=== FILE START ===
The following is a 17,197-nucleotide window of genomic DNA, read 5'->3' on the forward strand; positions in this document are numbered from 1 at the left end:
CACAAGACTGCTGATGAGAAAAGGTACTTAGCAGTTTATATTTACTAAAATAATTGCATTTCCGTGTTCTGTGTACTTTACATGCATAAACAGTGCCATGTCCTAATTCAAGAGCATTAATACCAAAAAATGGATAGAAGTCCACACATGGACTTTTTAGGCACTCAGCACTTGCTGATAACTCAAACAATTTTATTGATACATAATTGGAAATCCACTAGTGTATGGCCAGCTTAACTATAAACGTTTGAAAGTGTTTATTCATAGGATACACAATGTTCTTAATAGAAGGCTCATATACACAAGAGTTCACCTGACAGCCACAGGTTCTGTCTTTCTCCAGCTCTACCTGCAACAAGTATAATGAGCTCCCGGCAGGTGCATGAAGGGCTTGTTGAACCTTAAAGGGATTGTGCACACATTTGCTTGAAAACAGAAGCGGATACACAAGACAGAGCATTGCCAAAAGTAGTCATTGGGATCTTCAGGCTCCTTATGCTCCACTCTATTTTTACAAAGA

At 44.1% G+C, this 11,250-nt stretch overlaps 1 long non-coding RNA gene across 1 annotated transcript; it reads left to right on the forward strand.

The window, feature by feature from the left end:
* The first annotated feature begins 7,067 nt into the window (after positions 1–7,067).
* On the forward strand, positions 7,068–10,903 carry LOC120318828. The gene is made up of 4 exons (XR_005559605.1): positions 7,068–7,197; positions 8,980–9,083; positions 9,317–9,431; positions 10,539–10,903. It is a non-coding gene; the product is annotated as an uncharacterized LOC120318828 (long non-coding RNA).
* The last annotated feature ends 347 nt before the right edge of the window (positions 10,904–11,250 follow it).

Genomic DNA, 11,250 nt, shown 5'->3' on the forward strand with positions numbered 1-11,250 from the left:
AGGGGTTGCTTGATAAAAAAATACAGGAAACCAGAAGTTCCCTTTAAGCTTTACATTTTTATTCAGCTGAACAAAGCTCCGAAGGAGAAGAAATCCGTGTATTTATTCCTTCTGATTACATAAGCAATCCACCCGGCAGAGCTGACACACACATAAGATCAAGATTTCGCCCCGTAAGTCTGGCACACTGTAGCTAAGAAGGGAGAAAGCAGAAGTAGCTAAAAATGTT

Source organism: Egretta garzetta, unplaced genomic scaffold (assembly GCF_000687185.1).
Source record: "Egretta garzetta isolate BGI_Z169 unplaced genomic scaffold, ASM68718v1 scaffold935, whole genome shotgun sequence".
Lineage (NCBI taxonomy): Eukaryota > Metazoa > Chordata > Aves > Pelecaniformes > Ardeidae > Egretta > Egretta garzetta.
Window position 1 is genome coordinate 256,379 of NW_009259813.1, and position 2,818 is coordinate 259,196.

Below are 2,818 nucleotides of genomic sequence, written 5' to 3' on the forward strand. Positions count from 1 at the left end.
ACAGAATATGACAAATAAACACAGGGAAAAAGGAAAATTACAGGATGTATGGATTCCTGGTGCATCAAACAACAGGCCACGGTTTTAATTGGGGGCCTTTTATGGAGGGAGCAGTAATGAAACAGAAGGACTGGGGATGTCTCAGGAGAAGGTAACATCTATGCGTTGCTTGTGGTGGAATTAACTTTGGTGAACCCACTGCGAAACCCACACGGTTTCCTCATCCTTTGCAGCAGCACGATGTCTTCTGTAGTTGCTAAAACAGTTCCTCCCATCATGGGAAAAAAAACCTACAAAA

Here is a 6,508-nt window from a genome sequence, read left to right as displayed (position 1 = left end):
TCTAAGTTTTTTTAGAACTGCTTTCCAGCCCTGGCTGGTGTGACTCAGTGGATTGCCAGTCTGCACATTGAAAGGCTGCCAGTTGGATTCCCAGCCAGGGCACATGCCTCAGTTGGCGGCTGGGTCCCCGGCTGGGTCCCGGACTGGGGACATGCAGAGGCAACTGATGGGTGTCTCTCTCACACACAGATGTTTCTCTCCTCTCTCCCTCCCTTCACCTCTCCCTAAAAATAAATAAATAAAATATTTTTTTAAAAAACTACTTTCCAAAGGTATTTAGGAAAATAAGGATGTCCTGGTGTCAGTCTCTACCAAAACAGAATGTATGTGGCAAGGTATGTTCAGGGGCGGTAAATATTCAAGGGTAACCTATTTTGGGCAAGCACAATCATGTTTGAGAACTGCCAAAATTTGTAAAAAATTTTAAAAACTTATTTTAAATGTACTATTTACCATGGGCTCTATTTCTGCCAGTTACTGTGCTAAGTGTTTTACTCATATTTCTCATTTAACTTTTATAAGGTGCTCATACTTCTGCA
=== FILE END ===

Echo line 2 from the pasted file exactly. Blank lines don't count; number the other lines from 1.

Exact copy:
CACAAGACTGCTGATGAGAAAAGGTACTTAGCAGTTTATATTTACTAAAATAATTGCATTTCCGTGTTCTGTGTACTTTACATGCATAAACAGTGCCATGTCCTAATTCAAGAGCATTAATACCAAAAAATGGATAGAAGTCCACACATGGACTTTTTAGGCACTCAGCACTTGCTGATAACTCAAACAATTTTATTGATACATAATTGGAAATCCACTAGTGTATGGCCAGCTTAACTATAAACGTTTGAAAGTGTTTATTCATAGGATACACAATGTTCTTAATAGAAGGCTCATATACACAAGAGTTCACCTGACAGCCACAGGTTCTGTCTTTCTCCAGCTCTACCTGCAACAAGTATAATGAGCTCCCGGCAGGTGCATGAAGGGCTTGTTGAACCTTAAAGGGATTGTGCACACATTTGCTTGAAAACAGAAGCGGATACACAAGACAGAGCATTGCCAAAAGTAGTCATTGGGATCTTCAGGCTCCTTATGCTCCACTCTATTTTTACAAAGA